Revelations at the Piazza d’Italia

Both locals and transplants alike are going to cringe en masse at what I am about to say, but since this is my blog, I feel the need to be perfectly honest. I loved the movie The Big Easy. Now before you start throwing tomatoes at your computer screen and deleting me as a friend on Facebook…please just hear me out.

My passion for this particular film is not due to the weak storyline, Dennis Quaid’s terrible accent (what the hell was he thinking?), or the fact that they turned Tipitina’s into a restaurant.  What really turns me on about The Big Easy (aside from the really hot sex scene with Ellen Barkin) is that it allowed me to see glimpses of New Orleans before I had moved here or even had the opportunity to visit, and that was really significant to me.  Seeing streets of the French Quarter in the scene where Ellen’s character gets mugged or getting a sneak peek into Mardi Gras World where a lot of the wonderful floats are created offered a view into a city I had only read about. So, as strange as it may sound, the most influential New Orleans landmark, for me, became the Piazza d’Italia, the setting for the opening scene in The Big Easy.

This piazza, this structure that holds nothing honoring the traditional architectural elements of New Orleans, became even more significant to me when I first visited this city with my mom back in August of 1993.  Was it purely coincidence (or possibly fate?) that my mother happened to book a room at a Holiday Inn (now the W Hotel) on Poydras Street that just happened to be right across the street from the Piazza d’Italia?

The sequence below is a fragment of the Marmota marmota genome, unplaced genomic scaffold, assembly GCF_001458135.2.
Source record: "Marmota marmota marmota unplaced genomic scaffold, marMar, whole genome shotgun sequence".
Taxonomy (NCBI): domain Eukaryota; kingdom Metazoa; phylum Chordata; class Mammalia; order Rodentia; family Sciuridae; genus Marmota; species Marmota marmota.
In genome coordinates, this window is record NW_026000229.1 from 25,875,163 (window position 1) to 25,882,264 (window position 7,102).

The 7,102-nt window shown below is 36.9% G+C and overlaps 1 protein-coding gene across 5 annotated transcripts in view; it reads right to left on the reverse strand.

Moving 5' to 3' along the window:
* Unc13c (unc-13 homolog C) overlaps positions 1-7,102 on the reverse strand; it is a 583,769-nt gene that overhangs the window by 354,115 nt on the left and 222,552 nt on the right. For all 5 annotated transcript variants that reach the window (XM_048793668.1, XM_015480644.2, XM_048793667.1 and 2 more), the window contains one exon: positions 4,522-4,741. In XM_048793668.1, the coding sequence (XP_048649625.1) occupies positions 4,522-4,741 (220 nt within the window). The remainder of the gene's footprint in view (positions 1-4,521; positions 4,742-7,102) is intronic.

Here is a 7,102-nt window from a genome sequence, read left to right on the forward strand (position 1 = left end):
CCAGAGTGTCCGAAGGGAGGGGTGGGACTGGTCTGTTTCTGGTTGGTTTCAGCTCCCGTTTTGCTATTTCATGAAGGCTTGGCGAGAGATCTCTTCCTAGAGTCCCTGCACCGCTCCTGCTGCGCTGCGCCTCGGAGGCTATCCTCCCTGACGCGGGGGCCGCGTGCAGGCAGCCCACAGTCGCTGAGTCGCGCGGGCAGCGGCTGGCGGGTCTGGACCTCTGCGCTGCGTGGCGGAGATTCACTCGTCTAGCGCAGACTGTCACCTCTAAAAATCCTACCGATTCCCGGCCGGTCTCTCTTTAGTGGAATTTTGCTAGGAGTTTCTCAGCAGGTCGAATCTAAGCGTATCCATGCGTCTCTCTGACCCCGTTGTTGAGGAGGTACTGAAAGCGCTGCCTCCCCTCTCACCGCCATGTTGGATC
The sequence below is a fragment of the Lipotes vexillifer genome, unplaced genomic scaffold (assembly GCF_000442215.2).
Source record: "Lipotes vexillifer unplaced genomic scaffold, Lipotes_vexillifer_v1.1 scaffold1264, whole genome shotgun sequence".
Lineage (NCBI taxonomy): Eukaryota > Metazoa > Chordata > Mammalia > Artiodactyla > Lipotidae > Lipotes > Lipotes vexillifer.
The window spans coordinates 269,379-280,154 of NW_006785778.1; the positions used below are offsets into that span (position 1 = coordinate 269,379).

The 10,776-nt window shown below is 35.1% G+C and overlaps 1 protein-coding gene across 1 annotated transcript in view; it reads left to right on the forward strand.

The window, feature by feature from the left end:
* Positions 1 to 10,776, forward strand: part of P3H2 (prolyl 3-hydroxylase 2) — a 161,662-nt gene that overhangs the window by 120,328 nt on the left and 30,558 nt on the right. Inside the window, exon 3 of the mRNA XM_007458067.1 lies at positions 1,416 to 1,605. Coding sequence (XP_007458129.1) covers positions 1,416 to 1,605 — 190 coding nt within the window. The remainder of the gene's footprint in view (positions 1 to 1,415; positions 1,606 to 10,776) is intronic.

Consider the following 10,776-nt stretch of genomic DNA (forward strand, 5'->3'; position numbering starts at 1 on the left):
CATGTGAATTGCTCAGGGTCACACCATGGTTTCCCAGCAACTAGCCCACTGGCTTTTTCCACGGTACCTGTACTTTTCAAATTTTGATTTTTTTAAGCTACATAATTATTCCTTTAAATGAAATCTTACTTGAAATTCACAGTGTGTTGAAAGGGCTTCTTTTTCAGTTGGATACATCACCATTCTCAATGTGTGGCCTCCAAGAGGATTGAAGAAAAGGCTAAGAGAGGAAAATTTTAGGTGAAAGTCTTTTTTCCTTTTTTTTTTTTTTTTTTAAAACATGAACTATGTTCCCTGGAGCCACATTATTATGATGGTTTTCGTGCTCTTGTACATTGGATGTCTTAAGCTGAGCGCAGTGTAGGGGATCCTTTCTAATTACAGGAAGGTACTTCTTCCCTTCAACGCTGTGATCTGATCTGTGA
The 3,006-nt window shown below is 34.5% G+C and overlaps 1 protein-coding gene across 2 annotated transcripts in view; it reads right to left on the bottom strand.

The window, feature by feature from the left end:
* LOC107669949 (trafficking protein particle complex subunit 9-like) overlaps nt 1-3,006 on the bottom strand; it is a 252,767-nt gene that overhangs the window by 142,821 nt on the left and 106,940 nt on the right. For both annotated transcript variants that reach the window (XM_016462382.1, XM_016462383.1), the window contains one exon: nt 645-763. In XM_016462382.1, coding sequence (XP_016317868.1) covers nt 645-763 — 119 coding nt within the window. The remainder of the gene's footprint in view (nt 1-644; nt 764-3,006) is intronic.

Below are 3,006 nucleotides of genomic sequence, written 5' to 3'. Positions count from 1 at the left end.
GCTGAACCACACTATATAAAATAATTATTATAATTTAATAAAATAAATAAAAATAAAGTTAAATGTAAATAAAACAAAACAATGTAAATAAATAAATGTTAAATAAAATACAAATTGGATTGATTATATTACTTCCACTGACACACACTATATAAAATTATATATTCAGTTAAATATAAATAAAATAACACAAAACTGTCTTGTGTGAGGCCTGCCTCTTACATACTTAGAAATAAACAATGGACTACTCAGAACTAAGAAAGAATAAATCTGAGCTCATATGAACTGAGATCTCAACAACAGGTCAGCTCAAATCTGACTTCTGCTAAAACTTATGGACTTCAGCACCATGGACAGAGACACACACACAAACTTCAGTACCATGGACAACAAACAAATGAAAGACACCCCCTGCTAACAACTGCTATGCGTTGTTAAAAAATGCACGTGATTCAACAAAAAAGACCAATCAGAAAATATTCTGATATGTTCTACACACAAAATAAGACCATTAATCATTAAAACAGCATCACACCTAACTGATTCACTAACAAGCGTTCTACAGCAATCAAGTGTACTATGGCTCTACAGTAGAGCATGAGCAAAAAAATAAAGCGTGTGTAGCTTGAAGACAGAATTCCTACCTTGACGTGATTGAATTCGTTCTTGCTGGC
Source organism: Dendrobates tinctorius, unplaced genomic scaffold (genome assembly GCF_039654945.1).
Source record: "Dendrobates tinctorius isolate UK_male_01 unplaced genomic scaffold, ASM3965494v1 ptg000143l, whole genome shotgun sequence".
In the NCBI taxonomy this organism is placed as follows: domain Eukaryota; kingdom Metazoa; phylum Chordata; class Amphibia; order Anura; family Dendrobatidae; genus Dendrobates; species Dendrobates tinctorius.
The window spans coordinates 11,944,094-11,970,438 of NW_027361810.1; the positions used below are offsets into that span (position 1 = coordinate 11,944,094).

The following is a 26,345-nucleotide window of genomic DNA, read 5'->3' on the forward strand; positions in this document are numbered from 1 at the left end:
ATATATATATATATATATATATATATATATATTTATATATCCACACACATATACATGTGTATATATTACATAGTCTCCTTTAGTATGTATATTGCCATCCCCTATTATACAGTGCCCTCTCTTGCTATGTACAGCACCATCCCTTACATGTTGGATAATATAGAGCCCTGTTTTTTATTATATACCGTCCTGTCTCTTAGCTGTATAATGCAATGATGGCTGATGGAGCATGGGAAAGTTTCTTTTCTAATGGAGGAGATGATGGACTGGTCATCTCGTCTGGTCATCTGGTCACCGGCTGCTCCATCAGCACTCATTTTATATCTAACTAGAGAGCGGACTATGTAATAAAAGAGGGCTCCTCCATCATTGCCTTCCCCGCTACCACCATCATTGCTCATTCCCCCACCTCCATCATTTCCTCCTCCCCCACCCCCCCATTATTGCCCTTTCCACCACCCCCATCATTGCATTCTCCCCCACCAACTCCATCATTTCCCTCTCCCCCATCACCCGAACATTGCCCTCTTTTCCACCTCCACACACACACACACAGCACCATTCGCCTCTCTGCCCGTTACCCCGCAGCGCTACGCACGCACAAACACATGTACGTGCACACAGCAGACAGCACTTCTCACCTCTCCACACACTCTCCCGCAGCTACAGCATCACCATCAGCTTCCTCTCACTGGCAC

I will never forget it.  We arrived in town late at night and went immedieately up to our room.  The next morning, I opened our curtains only to look down directly into the piazza.  I started to laugh and my mom asked me what was so funny.  “Did you know this hotel was directly in front of the Piazza d’Italia?” I asked.  She just looked at me with a question in her eyes and said “the what?”

So this Post-Modernist structure designed by Charles Moore in 1978 became the very first New Orleans landmark I visited.  Right after dining on a delicious breakfast, my mom and I crossed Poydras Street and wandered around the fountains of the brightly colored piazza. The whole experience felt like some kind of sign telling me that this is where I need to be, that I should finally come and make New Orleans my home.

Then, after living here for a few months in 2003, my friend and I wandered into the Piazza d’Italia after having too many margaritas at Lucy’s down the street.  It was a typical steamy evening in New Orleans and we went to dip our hot toes into the fountain and ended up spending several hours laughing and daring each other to hop over the small pools of water, posing like statues in the many niches throughout the piazza.  I felt like I had finally made it, I had finally crossed over into my dreams and made them a reality.

So, locals can poke fun at The Big Easy all they like and poke fun of me for loving it too, but I don’t care one bit.  If it wasn’t for that awful film and the opening scene in the Piazza d’Italia, I might never have taken the leap that brought me here and for that, I am eternally grateful.